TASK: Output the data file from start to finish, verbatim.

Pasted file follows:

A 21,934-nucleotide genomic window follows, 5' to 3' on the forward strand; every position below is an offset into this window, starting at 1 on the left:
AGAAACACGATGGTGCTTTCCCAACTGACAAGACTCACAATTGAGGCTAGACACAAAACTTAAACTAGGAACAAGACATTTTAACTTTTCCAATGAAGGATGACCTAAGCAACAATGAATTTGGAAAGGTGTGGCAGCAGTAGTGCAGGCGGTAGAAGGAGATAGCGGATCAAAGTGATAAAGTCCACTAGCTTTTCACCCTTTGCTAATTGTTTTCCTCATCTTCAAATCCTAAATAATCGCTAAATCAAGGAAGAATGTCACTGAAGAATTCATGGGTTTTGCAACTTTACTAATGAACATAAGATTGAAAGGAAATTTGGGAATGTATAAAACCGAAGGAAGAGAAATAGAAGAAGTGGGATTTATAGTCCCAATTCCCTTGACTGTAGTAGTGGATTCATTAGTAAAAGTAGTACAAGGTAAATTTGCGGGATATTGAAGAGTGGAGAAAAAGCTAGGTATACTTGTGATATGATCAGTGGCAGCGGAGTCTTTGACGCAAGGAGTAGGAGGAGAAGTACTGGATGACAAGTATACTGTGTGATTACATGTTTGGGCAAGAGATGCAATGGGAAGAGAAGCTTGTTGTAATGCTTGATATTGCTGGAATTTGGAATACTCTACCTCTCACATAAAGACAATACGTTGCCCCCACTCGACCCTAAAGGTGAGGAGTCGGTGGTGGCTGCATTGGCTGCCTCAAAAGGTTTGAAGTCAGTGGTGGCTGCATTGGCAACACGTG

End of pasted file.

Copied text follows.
A 21,934-nucleotide genomic window follows, 5' to 3' on the forward strand; every position below is an offset into this window, starting at 1 on the left:
AGAAACACGATGGTGCTTTCCCAACTGACAAGACTCACAATTGAGGCTAGACACAAAACTTAAACTAGGAACAAGACATTTTAACTTTTCCAATGAAGGATGACCTAAGCAACAATGAATTTGGAAAGGTGTGGCAGCAGTAGTGCAGGCGGTAGAAGGAGATAGCGGATCAAAGTGATAAAGTCCACTAGCTTTTCACCCTTTGCTAATTGTTTTCCTCATCTTCAAATCCTAAATAATCGCTAAATCAAGGAAGAATGTCACTGAAGAATTCATGGGTTTTGCAACTTTACTAATGAACATAAGATTGAAAGGAAATTTGGGAATGTATAAAACCGAAGGAAGAGAAATAGAAGAAGTGGGATTTATAGTCCCAATTCCCTTGACTGTAGTAGTGGATTCATTAGTAAAAGTAGTACAAGGTAAATTTGCGGGATATTGAAGAGTGGAGAAAAAGCTAGGTATACTTGTGATATGATCAGTGGCAGCGGAGTCTTTGACGCAAGGAGTAGGAGGAGAAGTACTGGATGACAAGTATACTGTGTGATTACATGTTTGGGCAAGAGATGCAATGGGAAGAGAAGCTTGTTGTAATGCTTGATATTGCTGGAATTTGGAATACTCTACCTCTCACATAAAGACAATACGTTGCCCCCACTCGACCCTAAAGGTGAGGAGTCGGTGGTGGCTGCATTGGCTGCCTCAAAAGGTTTGAAGTCAGTGGTGGCTGCATTGGCAACACGTG